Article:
He explained that the workers boring the tunnel converged on each other from either side and averaged just under 50 feet in progress a day. When they met up, the holes were six inches apart, Campbell said, adding that the route was determined with a line of mirrors shot over Independence Mountain.

EPA: #AnimasRiver surface water returning to pre-spill conditions — The Denver Post

Animas River at Durango photo -- Steve Lewis via Twitter
Animas River at Durango photo — Steve Lewis via Twitter

From The Denver Post (Elizabeth Hernandez):

Environmental Protection Agency officials released new data Sunday that they said indicates surface water concentrations from the Animas River are returning to their normal conditions.

Water samples collected by the EPA on Aug. 16 and 17 have been validated, the agency said. An agency review of the data included a comparison to screening levels for exposure during recreational river use to see if the metal concentrations in the water are consistent with levels prior to the disastrous 3 million-gallon spill that inundated the river in early August.

“Based on the results of the surface water samples in the Animas River, surface water concentrations are trending toward pre-event conditions,” the EPA said Sunday.

From The Denver Post (Jesse Paul):

The Environmental Protection Agency says there may still be blockages in the Gold King Mine that could lead to future wastewater surges more than two weeks after 3 million gallons of contaminants were released at the site.

Officials say while the EPA and state responders have “begun efforts” to ensure such plugs do not exist, the work has not been completed.

The news came as 92 pages of internal documents were released by the EPA late Friday showing the agency knew the Gold King was at risk for blowout more than a year before wastewater spilled from the mine above Silverton on Aug. 5.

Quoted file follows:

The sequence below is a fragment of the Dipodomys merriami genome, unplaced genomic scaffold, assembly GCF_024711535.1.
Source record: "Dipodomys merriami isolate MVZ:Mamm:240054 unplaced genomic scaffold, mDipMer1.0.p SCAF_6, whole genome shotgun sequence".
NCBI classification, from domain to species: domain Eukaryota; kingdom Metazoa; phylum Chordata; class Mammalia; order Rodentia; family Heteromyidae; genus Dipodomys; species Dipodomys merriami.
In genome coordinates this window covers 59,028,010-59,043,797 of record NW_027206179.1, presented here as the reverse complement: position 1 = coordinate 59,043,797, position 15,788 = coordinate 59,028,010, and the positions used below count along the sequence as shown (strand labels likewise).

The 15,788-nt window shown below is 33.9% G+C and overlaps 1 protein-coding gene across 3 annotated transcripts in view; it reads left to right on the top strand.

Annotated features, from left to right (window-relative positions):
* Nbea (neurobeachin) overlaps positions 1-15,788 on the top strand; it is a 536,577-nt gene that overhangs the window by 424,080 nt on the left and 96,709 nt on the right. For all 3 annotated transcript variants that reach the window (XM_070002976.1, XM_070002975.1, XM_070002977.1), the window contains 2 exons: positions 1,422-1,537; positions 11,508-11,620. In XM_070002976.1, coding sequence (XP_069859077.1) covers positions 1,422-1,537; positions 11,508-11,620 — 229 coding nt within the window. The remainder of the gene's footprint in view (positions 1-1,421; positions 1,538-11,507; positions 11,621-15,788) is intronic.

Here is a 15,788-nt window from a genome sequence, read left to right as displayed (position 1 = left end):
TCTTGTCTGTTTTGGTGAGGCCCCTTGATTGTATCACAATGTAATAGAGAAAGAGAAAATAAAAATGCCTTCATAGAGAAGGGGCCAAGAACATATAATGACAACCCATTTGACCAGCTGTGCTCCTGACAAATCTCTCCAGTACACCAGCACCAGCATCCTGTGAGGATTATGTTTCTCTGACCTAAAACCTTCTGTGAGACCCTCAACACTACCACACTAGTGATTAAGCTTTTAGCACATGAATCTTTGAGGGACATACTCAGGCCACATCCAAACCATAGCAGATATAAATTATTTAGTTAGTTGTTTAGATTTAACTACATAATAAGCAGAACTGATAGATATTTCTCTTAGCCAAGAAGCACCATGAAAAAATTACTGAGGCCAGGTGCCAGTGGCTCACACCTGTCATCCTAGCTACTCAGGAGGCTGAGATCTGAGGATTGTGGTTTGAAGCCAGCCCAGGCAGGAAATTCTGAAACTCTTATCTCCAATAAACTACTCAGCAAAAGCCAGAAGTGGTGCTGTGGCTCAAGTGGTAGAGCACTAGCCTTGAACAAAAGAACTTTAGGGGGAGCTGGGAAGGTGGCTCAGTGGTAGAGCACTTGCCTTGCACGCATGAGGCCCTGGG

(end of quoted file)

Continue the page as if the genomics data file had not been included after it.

The papers say workers at the site had a list of precautions they were supposed to take to prevent such a disaster. It was unclear Saturday from the documents whether those steps were taken.

“Conditions may exist that could result in a blow-out of the blockages and cause a release of large volumes of contaminated mine waters and sediment from inside the mine, which contain concentrated heavy metals,” an EPA task order from June 2014 said.

Media outlets and political figures alike have been pushing for weeks to see the documents released on Friday. The agency has come under intense criticism, much of it from politicians throughout the Southwest, for a lack of transparency in the Gold King disaster’s wake…

The task order, sent to contractor Environmental Restoration LLC, called the mine a “time critical” site and said water could be backed up in the Gold King because of the partial collapse of its portal and blockages within its workings.

The documents show the Gold King’s workings had no maintenance since 1991 and that its tunnels had been inaccessible since 1995, when its portal collapsed.

In an action plan dated in May, the EPA contractor slated to work on the mine — Environmental Restoration — said it planned to “de-water” the mine and remove blockages to prevent any blowout danger.

According to the plan, work was to be completed in the summer and fall of 2015, with an official start date of Aug. 17. The EPA said Saturday “work began at the site based on the availability of personnel and equipment, and appropriate weather conditions.”

“Collapse blockage material removal will be performed in a controlled manner in (order) to control the rate of release of water and allow for appropriate treatment and sludge management,” the EPA work order said.

The documents show the work crew was supposed to remove loose rock from the Gold King’s portal bit-by-bit while simultaneously pumping out backed-up wastewater inside the mine. The waste was then to be directed to the adjacent Red and Bonita Mine, lower in elevation, where the EPA and contractors already had set up treatment areas to prevent contaminants from entering the watershed.

The work plan also indicates the crew was to set up structures at the Gold King portal to prevent a blowout, including bedding material and a culvert section. Also as a precaution, the task order instructed the crew to install a gate at the portal that could be locked as part of blowout prevention.